First tropical depression of the season has a 50 percent chance of developing
Wednesday, May 7, 2014, 11:21 AM - The Eastern Pacific hurricane season doesn't officially begin until May 15, but a broad area of low pressure located southwest of Manzanillo, Mexico has a 50 percent chance of developing into a tropical disturbance.
According to the U.S. National Hurricane Center, the low pressure system is already producing a "large area of cloudiness and thunderstorms."
"This system has a medium chance...50 percent...of becoming a tropical cyclone during the next 48 hours and a medium chance...50 percent...of becoming a tropical cyclone during the next 5 days," says the NHC.
Regardless of the development, locally heavy rains will begin to affect portions of southwestern Mexico on Wednesday, the NHC adds.
Areas along the Mexican Pacific coast, especially near mountainous terrain, could face a threat of flash flooding and mudslides.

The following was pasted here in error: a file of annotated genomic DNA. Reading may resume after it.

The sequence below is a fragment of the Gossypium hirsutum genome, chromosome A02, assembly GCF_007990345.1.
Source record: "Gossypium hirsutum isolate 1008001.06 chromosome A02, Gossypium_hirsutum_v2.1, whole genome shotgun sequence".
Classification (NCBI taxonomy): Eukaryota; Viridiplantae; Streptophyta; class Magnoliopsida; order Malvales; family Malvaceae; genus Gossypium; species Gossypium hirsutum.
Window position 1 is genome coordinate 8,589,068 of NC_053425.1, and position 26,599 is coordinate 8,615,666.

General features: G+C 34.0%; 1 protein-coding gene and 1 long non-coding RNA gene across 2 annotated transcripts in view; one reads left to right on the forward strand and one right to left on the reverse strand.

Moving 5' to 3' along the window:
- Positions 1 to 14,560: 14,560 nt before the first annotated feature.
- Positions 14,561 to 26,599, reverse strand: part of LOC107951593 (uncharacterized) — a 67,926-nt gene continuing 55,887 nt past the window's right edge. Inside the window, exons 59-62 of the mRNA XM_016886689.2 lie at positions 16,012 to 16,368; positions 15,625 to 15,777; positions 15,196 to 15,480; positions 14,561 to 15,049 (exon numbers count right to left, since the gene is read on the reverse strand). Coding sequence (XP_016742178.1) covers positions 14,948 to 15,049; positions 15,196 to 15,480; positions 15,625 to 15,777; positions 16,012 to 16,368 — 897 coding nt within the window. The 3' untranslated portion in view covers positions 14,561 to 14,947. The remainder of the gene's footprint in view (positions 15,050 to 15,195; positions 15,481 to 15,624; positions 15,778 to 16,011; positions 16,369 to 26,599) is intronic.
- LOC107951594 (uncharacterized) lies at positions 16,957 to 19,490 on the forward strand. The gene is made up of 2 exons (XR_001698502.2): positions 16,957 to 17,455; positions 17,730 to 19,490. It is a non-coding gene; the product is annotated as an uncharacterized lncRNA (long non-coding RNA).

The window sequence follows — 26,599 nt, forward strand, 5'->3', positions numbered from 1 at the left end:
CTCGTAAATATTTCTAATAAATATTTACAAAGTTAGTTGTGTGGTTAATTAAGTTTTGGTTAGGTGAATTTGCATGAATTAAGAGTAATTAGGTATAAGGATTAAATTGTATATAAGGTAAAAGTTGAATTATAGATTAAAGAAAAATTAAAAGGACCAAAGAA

If it gains tropical storm strength, it would be named Amanda.
According to weather.com this early development would be a record breaker.
"If this disturbance becomes a tropical depression or storm in the next few days – the names would be Tropical Depression One-E, then Tropical Storm Amanda – this would be the earliest tropical cyclone of record in the eastern Pacific basin, dating to 1949," says weather.com.
The official start to the Atlantic hurricane season isn't until June 1.
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